Finally, I share here two more terrific reviews. It's such a thrill to know that the book is out there in the world, being read and appreciated.

She Is Too Fond of Books
The Record

Friday, March 18, 2011


Dear friends:

I can't wait to see you all at the powerHouse Arena in DUMBO for the launch of THE HONEYBEE MAN, this Sunday from 4:00 to 5:00 PM! Here's a fascinating bee fact to get you in the mood: honeybees actually prefer to forage for nectar and pollen in trees, such as Brooklyn's own myriad lindens. Why? Simple - more flowers per square inch than in your average flower garden. Apiarist John Howe will have lots more facts to share on Sunday – come with your questions!

Meanwhile, here's a fabulous review of the book by a librarian in Wisconsin.

Wednesday, March 16, 2011

For My Friends in Japan

This ASTOUNDING entry was created by Kiyoko Yoshikawa of Kyoto. Positively famous in some international knitting circles for her amazing little book, FOOD KNITS, a few years ago Kiyoko turned her needles to knitting up animals - this one, for the sportswear company Descente.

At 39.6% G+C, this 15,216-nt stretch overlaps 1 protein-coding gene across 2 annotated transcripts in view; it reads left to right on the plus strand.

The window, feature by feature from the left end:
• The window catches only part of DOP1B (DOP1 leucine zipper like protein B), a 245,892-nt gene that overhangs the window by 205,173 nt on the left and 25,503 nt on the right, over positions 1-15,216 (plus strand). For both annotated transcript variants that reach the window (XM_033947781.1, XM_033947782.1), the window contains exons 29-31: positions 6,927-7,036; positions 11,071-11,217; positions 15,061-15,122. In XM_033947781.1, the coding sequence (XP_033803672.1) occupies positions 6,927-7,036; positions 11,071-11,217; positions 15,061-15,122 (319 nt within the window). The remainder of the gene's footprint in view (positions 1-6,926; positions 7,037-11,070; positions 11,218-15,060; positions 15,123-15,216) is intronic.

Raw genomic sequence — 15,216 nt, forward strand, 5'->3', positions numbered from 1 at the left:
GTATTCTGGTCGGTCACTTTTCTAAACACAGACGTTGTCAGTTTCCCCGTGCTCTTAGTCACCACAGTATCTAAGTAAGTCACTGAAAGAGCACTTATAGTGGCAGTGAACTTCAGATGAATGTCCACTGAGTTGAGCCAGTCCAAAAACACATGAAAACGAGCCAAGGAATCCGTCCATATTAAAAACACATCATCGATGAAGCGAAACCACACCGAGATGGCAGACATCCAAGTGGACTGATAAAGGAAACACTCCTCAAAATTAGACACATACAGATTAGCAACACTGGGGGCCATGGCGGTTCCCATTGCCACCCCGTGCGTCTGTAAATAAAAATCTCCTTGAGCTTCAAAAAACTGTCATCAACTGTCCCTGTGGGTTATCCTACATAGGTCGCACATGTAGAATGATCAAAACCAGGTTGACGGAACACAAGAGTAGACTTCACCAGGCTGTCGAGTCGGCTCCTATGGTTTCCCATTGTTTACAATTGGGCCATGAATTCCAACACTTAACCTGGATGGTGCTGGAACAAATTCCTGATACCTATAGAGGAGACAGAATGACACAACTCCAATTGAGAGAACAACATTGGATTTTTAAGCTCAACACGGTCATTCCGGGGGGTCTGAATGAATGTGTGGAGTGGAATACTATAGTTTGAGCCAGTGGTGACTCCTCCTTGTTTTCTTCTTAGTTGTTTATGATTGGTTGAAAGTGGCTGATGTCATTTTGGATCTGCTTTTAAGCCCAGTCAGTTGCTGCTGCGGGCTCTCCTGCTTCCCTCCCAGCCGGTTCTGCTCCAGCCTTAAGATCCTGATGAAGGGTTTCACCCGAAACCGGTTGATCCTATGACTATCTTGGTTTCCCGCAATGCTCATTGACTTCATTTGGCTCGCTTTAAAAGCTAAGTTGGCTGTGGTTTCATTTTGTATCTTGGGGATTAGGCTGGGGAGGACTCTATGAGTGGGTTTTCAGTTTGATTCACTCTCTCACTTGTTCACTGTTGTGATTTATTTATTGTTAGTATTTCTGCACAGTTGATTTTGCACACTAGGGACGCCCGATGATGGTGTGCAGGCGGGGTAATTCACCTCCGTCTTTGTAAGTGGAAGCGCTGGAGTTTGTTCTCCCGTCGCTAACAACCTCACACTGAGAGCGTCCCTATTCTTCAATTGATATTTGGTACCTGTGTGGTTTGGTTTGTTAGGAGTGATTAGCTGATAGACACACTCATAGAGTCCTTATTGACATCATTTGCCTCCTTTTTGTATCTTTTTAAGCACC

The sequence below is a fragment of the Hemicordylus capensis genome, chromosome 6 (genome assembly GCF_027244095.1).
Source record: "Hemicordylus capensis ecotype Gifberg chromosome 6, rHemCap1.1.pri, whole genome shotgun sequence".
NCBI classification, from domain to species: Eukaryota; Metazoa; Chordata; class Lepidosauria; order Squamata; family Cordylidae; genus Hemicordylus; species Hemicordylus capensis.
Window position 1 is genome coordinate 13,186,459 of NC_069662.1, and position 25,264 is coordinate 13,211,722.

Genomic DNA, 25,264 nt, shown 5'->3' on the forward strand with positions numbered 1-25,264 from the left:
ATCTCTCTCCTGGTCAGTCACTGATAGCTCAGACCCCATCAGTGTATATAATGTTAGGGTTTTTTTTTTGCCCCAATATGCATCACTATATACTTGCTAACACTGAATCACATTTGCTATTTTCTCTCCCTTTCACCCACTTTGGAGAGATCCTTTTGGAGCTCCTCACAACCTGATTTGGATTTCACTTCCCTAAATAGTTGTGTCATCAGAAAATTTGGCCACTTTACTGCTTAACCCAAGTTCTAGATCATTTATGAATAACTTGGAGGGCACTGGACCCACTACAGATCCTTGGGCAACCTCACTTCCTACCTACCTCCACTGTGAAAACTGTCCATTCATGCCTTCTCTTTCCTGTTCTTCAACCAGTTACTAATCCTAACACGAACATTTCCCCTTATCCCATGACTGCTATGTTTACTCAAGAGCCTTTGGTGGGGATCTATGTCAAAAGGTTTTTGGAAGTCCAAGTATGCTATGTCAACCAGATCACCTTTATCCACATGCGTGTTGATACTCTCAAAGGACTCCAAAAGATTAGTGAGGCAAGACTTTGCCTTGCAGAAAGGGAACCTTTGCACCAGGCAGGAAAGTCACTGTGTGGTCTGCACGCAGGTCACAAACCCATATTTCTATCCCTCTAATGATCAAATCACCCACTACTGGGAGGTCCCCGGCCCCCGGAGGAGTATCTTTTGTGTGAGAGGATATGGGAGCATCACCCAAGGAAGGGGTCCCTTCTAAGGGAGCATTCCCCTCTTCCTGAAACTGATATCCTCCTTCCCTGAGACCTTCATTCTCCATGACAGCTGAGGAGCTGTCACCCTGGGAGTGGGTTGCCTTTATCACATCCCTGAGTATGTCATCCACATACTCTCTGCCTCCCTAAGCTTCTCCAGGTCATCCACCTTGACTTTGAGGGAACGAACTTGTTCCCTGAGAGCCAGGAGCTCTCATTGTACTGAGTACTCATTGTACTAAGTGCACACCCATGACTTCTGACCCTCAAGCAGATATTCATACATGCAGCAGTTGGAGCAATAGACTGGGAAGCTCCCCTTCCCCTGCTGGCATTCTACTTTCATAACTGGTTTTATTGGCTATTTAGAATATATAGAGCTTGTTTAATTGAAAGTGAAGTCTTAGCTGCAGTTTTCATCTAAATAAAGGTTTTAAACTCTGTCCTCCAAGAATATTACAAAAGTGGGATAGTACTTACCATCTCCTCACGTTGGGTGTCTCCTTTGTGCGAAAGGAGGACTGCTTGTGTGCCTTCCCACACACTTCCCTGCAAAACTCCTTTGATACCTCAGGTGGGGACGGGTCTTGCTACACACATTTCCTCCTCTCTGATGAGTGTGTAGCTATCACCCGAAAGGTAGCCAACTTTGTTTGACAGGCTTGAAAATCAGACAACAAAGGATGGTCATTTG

Feeling utterly useless from this distance of thousands of miles, I virtually offer this extraordinary handmade penguin today in honor of all my friends in Japan – those I've heard from and know to be safe, and those from whom we are still awaiting word.  And much love and optimistic wishes to all.

Thursday, March 10, 2011


 Hungry for knits?  ASTOUNDING KNITS features Kiyoko Yoshikawa's luscious bento boxes and whole roasted fishes; and such knitted dainties as Leslie Sudock's Passover feast (excerpts pictured below). For two years, Sudock toiled at her task, stitching up not only the usual assemblage of  bitter herbs, shank bones and roasted eggs, but also items that make appearances on seder plates in some progressive homes: potatoes, beets, oranges. And an olive branch, she says, "in recognition of the shared suffering of the Palestinian people...."  Some of the strands this 50-something grandmother used to knit the meal came from a stash she started amassing in high school. What yarn junkie doesn't relate?

ASTOUNDING KNITS hits bookstores March 27, 2011. 

Leslie Sudock's seder plate...

...and gefilte fish platter.

Tuesday, March 8, 2011

Happy 0th Birthday to THE HONEYBEE MAN!

Back jacket illustration by Kyrsten Brooker
Today, MARCH 8, is official publication day. To celebrate, here are 8 FACTS about honeybees and THE HONEYBEE MAN. Have some facts of your own to share? Post them posthaste!

1. Honeybees were domesticated even in long-ago times. The Babylonians, Assyrians, Persians; ancient Egyptians, Greeks, and Romans all kept bees for their honey.